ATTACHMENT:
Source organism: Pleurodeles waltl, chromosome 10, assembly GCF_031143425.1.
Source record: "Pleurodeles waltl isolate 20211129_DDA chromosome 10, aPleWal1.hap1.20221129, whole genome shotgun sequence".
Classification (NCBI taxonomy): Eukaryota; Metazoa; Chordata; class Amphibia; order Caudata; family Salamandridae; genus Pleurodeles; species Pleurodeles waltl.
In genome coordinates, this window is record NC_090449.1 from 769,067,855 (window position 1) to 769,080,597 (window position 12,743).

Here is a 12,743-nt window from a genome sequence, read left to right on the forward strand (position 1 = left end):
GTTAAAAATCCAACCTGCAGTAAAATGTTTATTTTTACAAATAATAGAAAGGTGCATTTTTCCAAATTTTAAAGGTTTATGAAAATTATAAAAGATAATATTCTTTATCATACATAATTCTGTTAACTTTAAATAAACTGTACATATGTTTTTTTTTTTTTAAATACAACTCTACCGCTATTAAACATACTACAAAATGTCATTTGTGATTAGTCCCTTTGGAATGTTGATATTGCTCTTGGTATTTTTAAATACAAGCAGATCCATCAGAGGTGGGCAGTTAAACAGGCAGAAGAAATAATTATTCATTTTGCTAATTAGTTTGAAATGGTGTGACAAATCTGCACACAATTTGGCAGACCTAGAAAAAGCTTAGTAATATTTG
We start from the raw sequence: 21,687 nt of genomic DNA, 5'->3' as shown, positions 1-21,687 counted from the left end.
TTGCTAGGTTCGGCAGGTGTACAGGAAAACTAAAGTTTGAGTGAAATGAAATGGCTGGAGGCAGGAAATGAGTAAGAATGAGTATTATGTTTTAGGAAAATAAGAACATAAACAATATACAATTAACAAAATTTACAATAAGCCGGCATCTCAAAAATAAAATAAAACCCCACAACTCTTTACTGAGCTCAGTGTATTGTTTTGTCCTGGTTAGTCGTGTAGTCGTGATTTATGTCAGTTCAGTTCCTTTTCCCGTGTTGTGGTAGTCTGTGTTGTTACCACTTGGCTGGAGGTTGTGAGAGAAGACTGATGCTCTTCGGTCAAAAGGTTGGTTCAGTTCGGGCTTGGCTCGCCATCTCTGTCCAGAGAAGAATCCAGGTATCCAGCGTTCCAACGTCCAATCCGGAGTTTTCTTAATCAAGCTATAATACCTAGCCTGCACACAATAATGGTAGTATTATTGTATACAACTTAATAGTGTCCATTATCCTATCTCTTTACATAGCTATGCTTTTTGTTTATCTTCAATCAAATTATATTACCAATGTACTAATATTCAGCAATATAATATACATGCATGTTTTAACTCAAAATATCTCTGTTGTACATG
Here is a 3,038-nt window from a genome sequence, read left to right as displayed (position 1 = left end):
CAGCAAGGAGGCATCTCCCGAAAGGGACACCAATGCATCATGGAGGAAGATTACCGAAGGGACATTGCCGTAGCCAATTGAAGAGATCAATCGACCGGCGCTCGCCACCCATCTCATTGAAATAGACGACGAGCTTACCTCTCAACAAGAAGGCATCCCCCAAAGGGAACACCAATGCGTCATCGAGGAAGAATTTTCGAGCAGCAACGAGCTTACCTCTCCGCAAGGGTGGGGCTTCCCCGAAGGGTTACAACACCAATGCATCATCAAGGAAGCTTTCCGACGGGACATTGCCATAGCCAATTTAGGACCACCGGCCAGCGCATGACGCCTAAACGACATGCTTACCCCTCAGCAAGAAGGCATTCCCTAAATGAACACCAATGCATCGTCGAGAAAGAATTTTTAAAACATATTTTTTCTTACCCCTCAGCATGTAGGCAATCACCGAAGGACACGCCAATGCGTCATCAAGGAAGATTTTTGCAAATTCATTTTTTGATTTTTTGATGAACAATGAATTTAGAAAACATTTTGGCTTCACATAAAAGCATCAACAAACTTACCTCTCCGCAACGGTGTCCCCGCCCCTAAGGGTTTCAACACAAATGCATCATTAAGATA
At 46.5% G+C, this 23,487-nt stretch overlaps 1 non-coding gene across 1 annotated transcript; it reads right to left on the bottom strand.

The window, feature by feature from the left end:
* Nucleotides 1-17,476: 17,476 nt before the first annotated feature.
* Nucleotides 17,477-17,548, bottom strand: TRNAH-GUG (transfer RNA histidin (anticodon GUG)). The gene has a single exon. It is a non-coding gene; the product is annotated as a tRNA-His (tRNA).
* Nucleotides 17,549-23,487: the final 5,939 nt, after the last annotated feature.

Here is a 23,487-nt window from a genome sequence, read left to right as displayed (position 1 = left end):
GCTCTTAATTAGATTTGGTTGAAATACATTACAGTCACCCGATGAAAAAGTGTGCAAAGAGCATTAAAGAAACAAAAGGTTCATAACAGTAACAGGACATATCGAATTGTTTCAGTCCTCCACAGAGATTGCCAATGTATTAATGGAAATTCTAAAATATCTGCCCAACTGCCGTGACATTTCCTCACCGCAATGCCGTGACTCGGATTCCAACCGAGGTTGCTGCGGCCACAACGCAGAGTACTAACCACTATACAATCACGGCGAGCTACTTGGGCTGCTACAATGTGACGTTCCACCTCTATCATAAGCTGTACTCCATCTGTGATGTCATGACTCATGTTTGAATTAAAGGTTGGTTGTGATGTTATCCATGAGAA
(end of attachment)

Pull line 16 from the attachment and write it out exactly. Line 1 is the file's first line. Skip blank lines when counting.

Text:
Here is a 23,487-nt window from a genome sequence, read left to right as displayed (position 1 = left end):